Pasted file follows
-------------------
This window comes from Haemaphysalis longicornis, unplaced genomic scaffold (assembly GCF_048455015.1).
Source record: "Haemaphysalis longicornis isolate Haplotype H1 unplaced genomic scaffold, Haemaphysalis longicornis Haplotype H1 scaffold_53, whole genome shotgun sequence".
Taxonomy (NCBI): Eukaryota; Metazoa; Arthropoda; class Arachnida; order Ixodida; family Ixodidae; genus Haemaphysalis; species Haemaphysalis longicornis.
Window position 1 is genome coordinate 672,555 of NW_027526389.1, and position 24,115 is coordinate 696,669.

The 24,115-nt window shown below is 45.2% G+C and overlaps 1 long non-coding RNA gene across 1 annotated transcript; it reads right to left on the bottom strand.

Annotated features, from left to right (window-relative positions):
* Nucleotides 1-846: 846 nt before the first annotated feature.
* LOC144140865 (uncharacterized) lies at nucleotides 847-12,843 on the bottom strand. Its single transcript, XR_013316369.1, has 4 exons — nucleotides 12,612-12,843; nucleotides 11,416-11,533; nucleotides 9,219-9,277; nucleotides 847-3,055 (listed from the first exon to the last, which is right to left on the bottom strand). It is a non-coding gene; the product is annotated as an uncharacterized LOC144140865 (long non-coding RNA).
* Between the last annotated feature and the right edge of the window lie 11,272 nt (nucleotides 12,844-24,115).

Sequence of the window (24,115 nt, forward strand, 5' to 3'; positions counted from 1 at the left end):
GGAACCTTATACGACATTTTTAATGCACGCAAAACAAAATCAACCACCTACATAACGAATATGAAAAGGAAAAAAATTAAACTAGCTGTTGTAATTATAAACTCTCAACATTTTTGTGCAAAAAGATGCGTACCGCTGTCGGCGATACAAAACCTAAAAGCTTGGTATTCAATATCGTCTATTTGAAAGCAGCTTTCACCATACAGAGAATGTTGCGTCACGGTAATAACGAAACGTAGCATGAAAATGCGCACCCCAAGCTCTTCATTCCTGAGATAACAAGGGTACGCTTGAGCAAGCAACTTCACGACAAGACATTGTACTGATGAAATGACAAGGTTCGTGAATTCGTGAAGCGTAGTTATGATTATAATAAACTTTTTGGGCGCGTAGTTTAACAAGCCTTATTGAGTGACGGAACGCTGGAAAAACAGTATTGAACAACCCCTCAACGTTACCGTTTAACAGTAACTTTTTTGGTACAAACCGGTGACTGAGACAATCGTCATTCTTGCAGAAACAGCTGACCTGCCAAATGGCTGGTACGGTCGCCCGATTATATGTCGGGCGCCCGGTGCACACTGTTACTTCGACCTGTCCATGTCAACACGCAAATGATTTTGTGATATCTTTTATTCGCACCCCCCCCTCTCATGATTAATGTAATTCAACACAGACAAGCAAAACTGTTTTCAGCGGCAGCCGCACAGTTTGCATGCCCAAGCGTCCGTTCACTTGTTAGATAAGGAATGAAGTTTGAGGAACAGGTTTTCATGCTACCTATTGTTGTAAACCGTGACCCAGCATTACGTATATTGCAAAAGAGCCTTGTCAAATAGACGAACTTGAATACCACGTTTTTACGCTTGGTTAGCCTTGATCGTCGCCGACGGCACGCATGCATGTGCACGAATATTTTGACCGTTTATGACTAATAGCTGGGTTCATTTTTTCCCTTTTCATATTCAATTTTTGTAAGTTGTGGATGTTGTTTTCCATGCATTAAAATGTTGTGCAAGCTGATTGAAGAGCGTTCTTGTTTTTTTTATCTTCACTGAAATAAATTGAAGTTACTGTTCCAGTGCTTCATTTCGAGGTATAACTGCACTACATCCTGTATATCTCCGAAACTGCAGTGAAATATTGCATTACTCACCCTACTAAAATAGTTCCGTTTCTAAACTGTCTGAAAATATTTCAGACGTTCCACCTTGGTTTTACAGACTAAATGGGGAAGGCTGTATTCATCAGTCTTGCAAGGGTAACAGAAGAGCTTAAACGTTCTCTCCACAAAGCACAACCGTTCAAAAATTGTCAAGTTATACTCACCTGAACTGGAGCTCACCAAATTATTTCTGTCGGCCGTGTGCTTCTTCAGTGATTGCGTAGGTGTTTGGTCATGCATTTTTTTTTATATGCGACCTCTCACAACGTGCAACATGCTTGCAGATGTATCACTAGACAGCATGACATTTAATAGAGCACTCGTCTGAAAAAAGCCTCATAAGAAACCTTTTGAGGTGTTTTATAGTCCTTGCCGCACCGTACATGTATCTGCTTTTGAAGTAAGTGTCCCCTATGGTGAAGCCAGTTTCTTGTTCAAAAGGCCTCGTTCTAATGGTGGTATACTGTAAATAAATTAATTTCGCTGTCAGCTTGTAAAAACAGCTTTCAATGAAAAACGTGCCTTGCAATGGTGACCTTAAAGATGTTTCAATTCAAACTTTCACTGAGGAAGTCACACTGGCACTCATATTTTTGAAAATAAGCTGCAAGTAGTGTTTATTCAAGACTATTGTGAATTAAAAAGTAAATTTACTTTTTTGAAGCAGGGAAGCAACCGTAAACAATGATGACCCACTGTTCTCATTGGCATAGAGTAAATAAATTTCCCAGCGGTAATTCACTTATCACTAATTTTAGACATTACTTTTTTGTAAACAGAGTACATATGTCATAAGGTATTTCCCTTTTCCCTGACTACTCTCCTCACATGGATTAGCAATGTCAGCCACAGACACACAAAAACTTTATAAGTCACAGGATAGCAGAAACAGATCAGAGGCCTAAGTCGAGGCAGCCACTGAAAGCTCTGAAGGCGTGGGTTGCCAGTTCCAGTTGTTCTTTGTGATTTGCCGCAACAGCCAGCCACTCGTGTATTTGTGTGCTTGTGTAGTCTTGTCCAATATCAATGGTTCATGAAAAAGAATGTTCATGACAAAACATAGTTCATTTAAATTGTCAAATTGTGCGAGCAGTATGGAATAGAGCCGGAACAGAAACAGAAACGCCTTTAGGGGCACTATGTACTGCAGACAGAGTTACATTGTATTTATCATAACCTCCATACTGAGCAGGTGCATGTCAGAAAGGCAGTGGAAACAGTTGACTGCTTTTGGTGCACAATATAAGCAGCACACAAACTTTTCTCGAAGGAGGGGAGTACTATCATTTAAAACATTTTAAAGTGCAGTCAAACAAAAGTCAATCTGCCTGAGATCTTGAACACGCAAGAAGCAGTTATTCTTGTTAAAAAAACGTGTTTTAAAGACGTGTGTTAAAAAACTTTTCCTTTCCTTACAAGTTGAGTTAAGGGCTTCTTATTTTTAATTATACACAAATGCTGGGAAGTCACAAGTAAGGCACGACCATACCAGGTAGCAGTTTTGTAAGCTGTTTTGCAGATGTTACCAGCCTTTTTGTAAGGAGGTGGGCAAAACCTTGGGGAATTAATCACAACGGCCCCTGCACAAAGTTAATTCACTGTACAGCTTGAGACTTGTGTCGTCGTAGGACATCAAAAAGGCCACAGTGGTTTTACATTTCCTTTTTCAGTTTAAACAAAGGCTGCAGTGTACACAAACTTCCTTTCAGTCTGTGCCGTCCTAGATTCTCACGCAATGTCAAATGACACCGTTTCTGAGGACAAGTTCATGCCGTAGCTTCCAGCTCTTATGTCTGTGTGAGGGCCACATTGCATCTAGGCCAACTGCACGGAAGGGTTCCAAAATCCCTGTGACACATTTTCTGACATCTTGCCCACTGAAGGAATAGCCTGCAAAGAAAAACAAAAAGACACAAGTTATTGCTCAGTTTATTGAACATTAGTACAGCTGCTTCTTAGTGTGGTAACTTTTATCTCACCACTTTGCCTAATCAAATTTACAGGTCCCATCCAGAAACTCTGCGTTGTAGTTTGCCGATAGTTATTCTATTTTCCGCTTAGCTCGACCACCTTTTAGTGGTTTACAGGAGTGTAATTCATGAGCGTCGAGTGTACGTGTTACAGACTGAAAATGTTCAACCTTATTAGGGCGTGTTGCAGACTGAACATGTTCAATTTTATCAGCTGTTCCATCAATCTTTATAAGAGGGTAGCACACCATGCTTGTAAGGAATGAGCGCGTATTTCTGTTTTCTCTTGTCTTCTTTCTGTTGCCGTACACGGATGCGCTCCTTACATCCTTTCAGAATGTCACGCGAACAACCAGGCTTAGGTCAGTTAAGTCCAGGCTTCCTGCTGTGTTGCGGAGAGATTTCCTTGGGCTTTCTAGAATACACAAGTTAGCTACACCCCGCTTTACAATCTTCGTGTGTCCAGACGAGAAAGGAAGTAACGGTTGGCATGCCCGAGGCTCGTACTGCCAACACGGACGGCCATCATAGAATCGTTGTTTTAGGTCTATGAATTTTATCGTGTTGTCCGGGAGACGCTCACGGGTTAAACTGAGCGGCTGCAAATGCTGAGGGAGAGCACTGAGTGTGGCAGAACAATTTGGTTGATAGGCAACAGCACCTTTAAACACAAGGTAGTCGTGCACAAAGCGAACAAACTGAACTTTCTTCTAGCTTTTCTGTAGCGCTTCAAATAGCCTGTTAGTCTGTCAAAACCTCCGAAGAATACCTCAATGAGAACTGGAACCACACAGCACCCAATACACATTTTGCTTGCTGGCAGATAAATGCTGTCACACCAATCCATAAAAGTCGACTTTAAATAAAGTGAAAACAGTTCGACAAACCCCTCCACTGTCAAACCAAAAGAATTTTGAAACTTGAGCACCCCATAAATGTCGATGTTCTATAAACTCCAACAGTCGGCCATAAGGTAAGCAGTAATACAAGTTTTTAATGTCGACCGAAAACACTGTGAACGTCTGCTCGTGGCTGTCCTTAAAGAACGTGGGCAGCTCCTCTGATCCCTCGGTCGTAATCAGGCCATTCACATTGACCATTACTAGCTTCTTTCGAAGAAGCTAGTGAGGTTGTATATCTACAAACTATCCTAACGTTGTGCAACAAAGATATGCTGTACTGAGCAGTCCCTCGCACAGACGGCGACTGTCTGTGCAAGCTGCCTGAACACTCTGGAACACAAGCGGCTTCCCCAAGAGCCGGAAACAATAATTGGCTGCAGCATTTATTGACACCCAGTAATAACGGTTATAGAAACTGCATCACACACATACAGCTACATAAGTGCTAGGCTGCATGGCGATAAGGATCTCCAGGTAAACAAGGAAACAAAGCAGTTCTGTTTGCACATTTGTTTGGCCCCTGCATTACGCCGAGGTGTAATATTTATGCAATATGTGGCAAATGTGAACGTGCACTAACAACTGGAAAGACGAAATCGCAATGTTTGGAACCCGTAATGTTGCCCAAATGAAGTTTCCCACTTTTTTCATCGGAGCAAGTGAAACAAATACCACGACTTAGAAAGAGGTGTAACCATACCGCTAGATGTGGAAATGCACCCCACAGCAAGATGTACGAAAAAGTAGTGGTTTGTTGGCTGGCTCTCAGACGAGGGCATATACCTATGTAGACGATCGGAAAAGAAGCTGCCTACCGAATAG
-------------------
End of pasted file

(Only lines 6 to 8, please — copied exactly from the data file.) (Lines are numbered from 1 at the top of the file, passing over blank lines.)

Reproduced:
Annotated features, from left to right (window-relative positions):
* Nucleotides 1-846: 846 nt before the first annotated feature.
* LOC144140865 (uncharacterized) lies at nucleotides 847-12,843 on the bottom strand. Its single transcript, XR_013316369.1, has 4 exons — nucleotides 12,612-12,843; nucleotides 11,416-11,533; nucleotides 9,219-9,277; nucleotides 847-3,055 (listed from the first exon to the last, which is right to left on the bottom strand). It is a non-coding gene; the product is annotated as an uncharacterized LOC144140865 (long non-coding RNA).